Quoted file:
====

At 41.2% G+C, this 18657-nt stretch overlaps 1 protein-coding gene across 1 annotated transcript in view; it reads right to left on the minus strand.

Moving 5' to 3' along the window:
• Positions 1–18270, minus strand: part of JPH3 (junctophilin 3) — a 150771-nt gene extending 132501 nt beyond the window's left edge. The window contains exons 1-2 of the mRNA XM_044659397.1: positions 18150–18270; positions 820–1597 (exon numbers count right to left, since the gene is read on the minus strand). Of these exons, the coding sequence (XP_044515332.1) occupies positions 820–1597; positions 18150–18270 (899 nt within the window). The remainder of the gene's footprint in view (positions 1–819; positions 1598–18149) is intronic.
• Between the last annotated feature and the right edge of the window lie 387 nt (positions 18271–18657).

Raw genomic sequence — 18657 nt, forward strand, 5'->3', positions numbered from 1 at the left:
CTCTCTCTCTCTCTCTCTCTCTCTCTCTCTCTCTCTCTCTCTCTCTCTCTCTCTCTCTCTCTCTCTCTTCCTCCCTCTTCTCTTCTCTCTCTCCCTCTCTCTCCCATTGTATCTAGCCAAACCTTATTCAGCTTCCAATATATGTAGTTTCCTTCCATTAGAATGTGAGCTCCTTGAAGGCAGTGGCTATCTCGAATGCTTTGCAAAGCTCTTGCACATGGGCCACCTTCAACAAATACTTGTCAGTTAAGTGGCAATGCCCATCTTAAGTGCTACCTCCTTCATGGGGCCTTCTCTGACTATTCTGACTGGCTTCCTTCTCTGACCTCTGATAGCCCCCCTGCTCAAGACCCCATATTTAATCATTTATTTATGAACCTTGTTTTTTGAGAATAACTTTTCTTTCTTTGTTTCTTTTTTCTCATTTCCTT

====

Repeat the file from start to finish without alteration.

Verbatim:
At 41.2% G+C, this 18657-nt stretch overlaps 1 protein-coding gene across 1 annotated transcript in view; it reads right to left on the minus strand.

Moving 5' to 3' along the window:
• Positions 1–18270, minus strand: part of JPH3 (junctophilin 3) — a 150771-nt gene extending 132501 nt beyond the window's left edge. The window contains exons 1-2 of the mRNA XM_044659397.1: positions 18150–18270; positions 820–1597 (exon numbers count right to left, since the gene is read on the minus strand). Of these exons, the coding sequence (XP_044515332.1) occupies positions 820–1597; positions 18150–18270 (899 nt within the window). The remainder of the gene's footprint in view (positions 1–819; positions 1598–18149) is intronic.
• Between the last annotated feature and the right edge of the window lie 387 nt (positions 18271–18657).

Raw genomic sequence — 18657 nt, forward strand, 5'->3', positions numbered from 1 at the left:
CTCTCTCTCTCTCTCTCTCTCTCTCTCTCTCTCTCTCTCTCTCTCTCTCTCTCTCTCTCTCTCTCTCTTCCTCCCTCTTCTCTTCTCTCTCTCCCTCTCTCTCCCATTGTATCTAGCCAAACCTTATTCAGCTTCCAATATATGTAGTTTCCTTCCATTAGAATGTGAGCTCCTTGAAGGCAGTGGCTATCTCGAATGCTTTGCAAAGCTCTTGCACATGGGCCACCTTCAACAAATACTTGTCAGTTAAGTGGCAATGCCCATCTTAAGTGCTACCTCCTTCATGGGGCCTTCTCTGACTATTCTGACTGGCTTCCTTCTCTGACCTCTGATAGCCCCCCTGCTCAAGACCCCATATTTAATCATTTATTTATGAACCTTGTTTTTTGAGAATAACTTTTCTTTCTTTGTTTCTTTTTTCTCATTTCCTT